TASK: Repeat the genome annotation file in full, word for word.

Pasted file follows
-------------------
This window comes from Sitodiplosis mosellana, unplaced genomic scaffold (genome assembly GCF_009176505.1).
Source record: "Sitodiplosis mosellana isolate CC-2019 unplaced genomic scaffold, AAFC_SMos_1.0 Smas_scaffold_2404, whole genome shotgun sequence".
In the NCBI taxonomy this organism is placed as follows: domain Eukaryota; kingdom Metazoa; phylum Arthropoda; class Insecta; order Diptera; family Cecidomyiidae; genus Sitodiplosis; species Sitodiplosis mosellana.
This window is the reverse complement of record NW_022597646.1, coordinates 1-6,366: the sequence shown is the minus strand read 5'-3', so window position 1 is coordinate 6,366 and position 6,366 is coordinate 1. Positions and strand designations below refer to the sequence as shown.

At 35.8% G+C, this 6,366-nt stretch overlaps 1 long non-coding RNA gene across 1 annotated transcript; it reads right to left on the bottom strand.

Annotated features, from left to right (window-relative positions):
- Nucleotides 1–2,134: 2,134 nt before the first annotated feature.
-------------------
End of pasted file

This window comes from Sitodiplosis mosellana, unplaced genomic scaffold (genome assembly GCF_009176505.1).
Source record: "Sitodiplosis mosellana isolate CC-2019 unplaced genomic scaffold, AAFC_SMos_1.0 Smas_scaffold_2404, whole genome shotgun sequence".
In the NCBI taxonomy this organism is placed as follows: domain Eukaryota; kingdom Metazoa; phylum Arthropoda; class Insecta; order Diptera; family Cecidomyiidae; genus Sitodiplosis; species Sitodiplosis mosellana.
This window is the reverse complement of record NW_022597646.1, coordinates 1-6,366: the sequence shown is the minus strand read 5'-3', so window position 1 is coordinate 6,366 and position 6,366 is coordinate 1. Positions and strand designations below refer to the sequence as shown.

At 35.8% G+C, this 6,366-nt stretch overlaps 1 long non-coding RNA gene across 1 annotated transcript; it reads right to left on the bottom strand.

Annotated features, from left to right (window-relative positions):
- Nucleotides 1–2,134: 2,134 nt before the first annotated feature.